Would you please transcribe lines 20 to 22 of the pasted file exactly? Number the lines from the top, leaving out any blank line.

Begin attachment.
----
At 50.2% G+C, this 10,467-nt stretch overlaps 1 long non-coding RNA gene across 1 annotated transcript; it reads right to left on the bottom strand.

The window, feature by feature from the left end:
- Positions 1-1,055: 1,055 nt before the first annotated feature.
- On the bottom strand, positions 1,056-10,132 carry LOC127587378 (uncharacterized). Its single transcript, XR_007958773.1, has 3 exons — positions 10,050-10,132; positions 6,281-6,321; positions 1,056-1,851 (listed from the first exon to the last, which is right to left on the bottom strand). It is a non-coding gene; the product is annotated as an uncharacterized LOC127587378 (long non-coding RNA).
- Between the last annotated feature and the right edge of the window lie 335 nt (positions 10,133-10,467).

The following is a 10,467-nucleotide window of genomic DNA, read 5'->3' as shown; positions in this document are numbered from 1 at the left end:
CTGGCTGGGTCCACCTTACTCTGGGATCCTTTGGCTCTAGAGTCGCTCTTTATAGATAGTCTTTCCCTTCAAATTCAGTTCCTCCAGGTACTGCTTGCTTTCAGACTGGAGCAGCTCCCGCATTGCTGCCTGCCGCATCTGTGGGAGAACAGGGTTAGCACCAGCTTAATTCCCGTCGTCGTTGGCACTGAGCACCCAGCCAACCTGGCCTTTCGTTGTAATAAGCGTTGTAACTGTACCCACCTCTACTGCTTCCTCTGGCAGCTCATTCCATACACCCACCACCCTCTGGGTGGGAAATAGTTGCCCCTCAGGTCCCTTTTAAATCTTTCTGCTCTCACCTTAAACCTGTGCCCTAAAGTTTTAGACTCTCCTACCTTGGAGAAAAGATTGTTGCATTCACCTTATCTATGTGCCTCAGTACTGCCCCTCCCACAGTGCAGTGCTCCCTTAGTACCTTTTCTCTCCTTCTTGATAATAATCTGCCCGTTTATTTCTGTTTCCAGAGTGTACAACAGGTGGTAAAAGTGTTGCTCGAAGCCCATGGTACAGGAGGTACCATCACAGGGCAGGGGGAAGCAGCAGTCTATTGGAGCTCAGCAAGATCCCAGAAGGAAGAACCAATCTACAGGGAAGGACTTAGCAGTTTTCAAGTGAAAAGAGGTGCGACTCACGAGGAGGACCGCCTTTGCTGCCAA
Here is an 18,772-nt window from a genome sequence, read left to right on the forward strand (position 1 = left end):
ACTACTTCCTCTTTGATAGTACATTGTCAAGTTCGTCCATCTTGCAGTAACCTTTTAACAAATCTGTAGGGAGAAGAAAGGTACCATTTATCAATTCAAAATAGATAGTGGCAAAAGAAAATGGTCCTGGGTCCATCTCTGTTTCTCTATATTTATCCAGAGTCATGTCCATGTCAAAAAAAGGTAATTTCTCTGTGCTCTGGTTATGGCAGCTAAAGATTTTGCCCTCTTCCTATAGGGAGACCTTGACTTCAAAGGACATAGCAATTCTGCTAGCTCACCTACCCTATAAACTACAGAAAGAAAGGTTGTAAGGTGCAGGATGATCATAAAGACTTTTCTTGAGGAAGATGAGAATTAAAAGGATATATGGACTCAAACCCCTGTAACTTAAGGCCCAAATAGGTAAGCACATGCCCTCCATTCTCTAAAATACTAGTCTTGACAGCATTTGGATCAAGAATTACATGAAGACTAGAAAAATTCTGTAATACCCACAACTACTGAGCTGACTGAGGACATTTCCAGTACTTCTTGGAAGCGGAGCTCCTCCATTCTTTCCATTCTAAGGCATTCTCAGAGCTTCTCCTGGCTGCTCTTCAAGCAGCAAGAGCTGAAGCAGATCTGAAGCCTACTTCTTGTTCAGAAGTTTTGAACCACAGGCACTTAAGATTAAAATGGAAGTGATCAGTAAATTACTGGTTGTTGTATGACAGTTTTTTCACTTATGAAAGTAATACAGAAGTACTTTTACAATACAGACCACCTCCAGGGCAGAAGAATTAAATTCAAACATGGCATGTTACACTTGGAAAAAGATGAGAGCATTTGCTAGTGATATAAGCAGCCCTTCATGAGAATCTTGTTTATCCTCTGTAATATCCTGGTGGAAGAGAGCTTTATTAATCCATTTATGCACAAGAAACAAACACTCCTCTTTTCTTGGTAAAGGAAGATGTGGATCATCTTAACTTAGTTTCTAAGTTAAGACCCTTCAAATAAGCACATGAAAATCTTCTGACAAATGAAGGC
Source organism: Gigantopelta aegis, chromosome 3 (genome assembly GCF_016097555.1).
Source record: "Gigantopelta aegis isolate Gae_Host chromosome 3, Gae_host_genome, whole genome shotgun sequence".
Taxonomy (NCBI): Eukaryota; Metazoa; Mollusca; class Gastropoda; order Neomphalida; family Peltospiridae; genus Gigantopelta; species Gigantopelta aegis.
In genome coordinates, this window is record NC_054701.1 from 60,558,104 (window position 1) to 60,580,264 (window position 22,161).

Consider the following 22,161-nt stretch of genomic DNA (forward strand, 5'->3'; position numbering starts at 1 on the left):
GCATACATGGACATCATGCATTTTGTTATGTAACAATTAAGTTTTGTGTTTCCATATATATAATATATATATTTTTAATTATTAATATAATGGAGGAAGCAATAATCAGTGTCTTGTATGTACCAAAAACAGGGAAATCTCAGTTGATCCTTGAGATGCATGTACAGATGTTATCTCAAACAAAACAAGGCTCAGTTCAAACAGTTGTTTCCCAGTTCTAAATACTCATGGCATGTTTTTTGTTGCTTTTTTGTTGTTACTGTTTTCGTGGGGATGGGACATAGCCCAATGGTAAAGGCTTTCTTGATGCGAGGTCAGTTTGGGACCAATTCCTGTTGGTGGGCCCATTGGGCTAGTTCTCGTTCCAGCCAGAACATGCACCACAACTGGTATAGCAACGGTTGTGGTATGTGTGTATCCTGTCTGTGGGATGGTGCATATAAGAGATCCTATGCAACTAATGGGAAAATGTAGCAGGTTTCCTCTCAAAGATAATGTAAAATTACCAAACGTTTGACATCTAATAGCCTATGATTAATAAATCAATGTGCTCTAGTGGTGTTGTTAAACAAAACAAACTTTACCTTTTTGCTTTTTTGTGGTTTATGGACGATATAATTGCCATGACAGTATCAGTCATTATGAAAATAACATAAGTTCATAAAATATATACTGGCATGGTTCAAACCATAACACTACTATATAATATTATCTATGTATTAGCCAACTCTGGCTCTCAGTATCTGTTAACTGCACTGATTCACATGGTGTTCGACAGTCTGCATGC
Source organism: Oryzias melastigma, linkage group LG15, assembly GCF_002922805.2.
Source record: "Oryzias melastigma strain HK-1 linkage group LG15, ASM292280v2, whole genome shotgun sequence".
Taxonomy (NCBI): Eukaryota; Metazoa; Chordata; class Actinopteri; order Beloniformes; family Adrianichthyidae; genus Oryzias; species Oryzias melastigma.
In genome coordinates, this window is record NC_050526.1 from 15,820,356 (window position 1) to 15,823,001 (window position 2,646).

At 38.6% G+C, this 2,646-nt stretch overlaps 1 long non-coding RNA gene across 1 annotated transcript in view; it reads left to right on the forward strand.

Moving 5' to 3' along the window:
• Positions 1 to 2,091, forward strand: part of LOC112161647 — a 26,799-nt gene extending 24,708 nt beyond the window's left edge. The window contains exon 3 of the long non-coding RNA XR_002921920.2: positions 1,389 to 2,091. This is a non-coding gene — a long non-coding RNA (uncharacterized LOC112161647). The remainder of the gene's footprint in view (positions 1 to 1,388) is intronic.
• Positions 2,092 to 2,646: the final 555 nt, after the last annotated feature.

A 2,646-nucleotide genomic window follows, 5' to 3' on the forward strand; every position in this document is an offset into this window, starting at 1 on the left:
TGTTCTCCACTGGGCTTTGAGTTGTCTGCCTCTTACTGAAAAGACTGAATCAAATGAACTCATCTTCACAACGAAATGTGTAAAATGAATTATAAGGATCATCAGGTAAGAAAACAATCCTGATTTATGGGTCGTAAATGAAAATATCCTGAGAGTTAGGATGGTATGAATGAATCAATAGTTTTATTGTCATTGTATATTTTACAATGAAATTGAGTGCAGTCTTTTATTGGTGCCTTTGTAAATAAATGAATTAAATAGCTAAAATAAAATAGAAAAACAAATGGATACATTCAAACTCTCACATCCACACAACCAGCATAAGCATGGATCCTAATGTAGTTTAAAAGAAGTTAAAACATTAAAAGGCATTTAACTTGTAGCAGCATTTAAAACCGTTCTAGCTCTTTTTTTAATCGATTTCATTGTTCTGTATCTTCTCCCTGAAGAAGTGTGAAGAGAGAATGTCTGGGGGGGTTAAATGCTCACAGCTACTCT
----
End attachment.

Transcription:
At 38.6% G+C, this 2,646-nt stretch overlaps 1 long non-coding RNA gene across 1 annotated transcript in view; it reads left to right on the forward strand.

Moving 5' to 3' along the window:
• Positions 1 to 2,091, forward strand: part of LOC112161647 — a 26,799-nt gene extending 24,708 nt beyond the window's left edge. The window contains exon 3 of the long non-coding RNA XR_002921920.2: positions 1,389 to 2,091. This is a non-coding gene — a long non-coding RNA (uncharacterized LOC112161647). The remainder of the gene's footprint in view (positions 1 to 1,388) is intronic.